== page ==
NIH Awards Drexel University $14.4 Million for Health Disparities Research

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Drexel University’s Dornsife School of Public Health and College of Nursing and Health Professions recently received a 5-year, $14.4 million “Faculty Institutional Recruitment for Sustainable Transformation” (FIRST) grant from the National Institutes of Health (NIH) to hire, retain and support diverse, early career researchers with a focus on health disparities research on aging, chronic disease and/or environmental determinants.

FIRST is a novel initiative launched by NIH with the goals of enhancing and maintaining cultures of inclusive excellence in the health research community and supporting the career development of diverse faculty.

Drexel is one of six institutions nationwide receiving funding as part of the inaugural FIRST cohort, and the sole recipient in Pennsylvania.

The funding will drive the development of a transformative and sustainable infrastructure to support faculty at Drexel. It will create evidence-based mentorship and sponsorship programs, build a community of scientists in health disparities research engaged in population health to intervention science research and establish policies and procedures for faculty recruitment, retention and progression. The grant will provide for the recruitment and career development of 12 diverse, early career scientists at the tenure-track, assistant professor level. It will also support their efforts to submit competitive NIH research grants in health disparities research. The goal of the grant is to create sustainable institutional changes necessary to promote inclusive excellence for all and it includes innovative ways to evaluate the success of the program at multiple levels, including its scientific impact.

“Today, more than ever, we recognize the importance of conducting rigorous research into the drivers of health inequities so that we, as a society, can take the actions we need to improve health,” said co-principal investigator Ana Diez Roux, MD, PhD, Dana and David Dornsife dean and distinguished university professor of epidemiology at the Dornsife School of Public Health. “Achieving this goal requires a diverse faculty who can raise new questions, provide new interpretations and generate innovative solutions. This new program will allow us to attract and support faculty working in these areas and will energize health disparities research at Drexel generally.”

The grant reflects a shared commitment from the colleges to prioritize diversity, equity and inclusion in recruitment, retention and promotion across careers at Drexel. It also reinforces the link between two recently adopted University strategic goals: to foster an inclusive and equity-driven culture and to strengthen transdisciplinary research. In this instance, more diverse faculty leads to more innovative research in aging, chronic disease and environmental determinants.  

“When research lacks input from diverse researchers, our research questions and measures are inadequate and the communities most in need very often are not included in research studies,” said co-principal investigator Laura N. Gitlin, PhD, distinguished university professor, executive director of the AgeWell Collaboratory and dean of the College of Nursing and Health Professions. “When this happens, our understanding is incomplete and health disparities are not meaningfully addressed; that is, knowledge generation does not translate into actions that reduce health inequalities. This funding ensures that research faculty from historically under-represented groups not just contribute to but lead critical and impactful research in this area.”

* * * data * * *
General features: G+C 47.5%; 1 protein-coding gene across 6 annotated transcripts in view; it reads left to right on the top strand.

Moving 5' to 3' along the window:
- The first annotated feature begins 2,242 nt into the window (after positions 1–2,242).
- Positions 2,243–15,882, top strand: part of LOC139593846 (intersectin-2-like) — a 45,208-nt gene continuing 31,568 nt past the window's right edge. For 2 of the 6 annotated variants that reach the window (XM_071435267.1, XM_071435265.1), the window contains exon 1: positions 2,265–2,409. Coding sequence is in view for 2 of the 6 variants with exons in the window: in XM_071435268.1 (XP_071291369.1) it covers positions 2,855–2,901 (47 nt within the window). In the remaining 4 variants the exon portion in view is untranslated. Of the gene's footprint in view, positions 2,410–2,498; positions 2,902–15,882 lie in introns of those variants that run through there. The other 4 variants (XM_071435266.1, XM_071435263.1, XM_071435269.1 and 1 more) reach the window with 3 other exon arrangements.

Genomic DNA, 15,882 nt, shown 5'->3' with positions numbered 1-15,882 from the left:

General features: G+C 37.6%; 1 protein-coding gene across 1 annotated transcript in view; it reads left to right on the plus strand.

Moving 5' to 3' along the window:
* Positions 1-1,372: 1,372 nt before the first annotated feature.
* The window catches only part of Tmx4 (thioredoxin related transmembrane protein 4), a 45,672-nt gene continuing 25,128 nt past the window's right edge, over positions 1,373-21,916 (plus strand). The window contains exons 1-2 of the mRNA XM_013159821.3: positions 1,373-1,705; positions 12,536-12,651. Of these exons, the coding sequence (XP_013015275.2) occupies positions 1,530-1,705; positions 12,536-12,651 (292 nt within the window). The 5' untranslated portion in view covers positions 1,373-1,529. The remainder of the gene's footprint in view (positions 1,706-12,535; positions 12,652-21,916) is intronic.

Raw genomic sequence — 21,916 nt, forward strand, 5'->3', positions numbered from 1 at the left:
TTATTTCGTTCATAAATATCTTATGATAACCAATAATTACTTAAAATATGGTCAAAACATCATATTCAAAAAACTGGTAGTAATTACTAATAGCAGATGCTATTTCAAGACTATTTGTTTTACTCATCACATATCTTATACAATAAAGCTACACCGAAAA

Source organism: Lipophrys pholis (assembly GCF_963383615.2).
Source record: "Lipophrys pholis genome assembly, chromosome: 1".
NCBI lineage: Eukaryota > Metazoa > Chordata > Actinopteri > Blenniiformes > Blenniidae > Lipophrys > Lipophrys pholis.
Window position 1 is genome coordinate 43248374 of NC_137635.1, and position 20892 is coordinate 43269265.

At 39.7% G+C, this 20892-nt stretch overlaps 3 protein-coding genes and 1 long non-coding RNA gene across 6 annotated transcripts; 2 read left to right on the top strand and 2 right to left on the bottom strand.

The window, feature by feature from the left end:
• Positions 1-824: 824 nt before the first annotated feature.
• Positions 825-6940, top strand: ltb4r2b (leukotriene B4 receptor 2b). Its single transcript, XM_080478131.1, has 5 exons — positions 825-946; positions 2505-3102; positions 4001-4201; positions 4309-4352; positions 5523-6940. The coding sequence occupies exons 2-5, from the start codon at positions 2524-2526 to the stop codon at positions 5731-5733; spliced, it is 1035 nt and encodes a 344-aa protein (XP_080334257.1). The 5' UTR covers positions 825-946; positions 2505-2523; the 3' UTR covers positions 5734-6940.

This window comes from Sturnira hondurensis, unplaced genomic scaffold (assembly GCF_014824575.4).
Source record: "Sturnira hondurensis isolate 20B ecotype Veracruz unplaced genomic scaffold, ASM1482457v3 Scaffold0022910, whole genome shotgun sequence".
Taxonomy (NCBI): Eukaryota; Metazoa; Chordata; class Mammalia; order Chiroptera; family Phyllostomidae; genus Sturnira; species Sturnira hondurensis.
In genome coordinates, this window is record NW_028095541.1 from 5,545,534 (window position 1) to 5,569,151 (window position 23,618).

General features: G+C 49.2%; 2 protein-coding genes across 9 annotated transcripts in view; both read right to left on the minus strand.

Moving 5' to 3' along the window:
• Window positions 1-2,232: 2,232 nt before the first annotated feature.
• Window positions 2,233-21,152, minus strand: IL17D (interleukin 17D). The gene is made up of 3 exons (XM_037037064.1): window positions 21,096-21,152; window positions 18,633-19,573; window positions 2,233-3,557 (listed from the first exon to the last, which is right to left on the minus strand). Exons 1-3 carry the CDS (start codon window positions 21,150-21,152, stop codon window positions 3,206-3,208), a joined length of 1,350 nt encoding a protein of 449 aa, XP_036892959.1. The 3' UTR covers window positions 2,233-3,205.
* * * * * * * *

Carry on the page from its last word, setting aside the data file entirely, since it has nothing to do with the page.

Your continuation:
The grant involves three cores co-led by Drexel faculty who are nationally recognized in their areas of expertise; an administrative core co-led by Diez Roux and Gitlin, a faculty development core co-led by Leslie Ain McClure, PhD, professor in Dornsife School of Public Health and Stephanie Brooks, PhD, clinical professor in the College of Nursing and Health Professions, and an evaluation core co-led by Maria Schultheis, PhD, professor in the College of Arts and Sciences and Girija Kaimal, EdD, associate professor in the College of Nursing and Health Professions.  An internal advisory board of key administrators and deans at Drexel, and an external advisory board of national experts in health disparity research, along with many faculty throughout the university, who will serve as mentors, will participate in this transformative opportunity.

The structure of the grant exemplifies team science and an inclusive approach to transforming the research enterprise. Once developed, new programming will also be available to existing faculty and staff at the University to foster an inclusive environment and maintain the program’s viability beyond this grant funding.

“This grant comes at a time when we are not only continuing to invest more in diversity, equity and inclusion across the University, but also employing this lens to re-evaluate everything we do,” said Aleister Saunders, PhD, executive vice provost for research and innovation. “It is imperative that we continue to support a collaborative structure involving University leaders, academic units and faculty in the shared goal of supporting and fostering research excellence."

The principal investigators noted that the long-term goal is to transform university research policies, procedures and culture and create a sustained pipeline of outstanding, diverse faculty who are well-positioned to be successfully promoted and substantively contribute to health disparities research with significant impact on individual and population health outcomes.

For more information on the program, visit: